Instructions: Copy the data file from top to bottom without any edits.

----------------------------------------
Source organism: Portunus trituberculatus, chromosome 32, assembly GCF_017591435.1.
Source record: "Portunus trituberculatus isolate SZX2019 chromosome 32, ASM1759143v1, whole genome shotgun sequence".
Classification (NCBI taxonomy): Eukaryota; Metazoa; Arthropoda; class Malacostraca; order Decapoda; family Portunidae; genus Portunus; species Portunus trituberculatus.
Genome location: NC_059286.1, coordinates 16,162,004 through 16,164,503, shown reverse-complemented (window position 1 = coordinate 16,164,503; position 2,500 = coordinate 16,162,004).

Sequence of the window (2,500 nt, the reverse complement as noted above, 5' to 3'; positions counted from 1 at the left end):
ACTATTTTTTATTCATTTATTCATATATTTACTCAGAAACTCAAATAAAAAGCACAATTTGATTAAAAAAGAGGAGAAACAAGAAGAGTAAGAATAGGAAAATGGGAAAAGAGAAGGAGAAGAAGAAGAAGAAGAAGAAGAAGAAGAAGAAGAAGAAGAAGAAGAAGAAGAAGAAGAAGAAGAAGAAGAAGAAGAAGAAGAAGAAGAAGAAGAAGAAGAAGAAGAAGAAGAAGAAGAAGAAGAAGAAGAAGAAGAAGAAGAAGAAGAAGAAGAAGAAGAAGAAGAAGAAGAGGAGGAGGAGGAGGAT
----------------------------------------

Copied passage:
Source organism: Portunus trituberculatus, chromosome 32, assembly GCF_017591435.1.
Source record: "Portunus trituberculatus isolate SZX2019 chromosome 32, ASM1759143v1, whole genome shotgun sequence".
Classification (NCBI taxonomy): Eukaryota; Metazoa; Arthropoda; class Malacostraca; order Decapoda; family Portunidae; genus Portunus; species Portunus trituberculatus.
Genome location: NC_059286.1, coordinates 16,162,004 through 16,164,503, shown reverse-complemented (window position 1 = coordinate 16,164,503; position 2,500 = coordinate 16,162,004).

Sequence of the window (2,500 nt, the reverse complement as noted above, 5' to 3'; positions counted from 1 at the left end):
ACTATTTTTTATTCATTTATTCATATATTTACTCAGAAACTCAAATAAAAAGCACAATTTGATTAAAAAAGAGGAGAAACAAGAAGAGTAAGAATAGGAAAATGGGAAAAGAGAAGGAGAAGAAGAAGAAGAAGAAGAAGAAGAAGAAGAAGAAGAAGAAGAAGAAGAAGAAGAAGAAGAAGAAGAAGAAGAAGAAGAAGAAGAAGAAGAAGAAGAAGAAGAAGAAGAAGAAGAAGAAGAAGAAGAAGAAGAAGAAGAAGAAGAAGAAGAAGAAGAAGAAGAAGAAGAAGAGGAGGAGGAGGAGGAT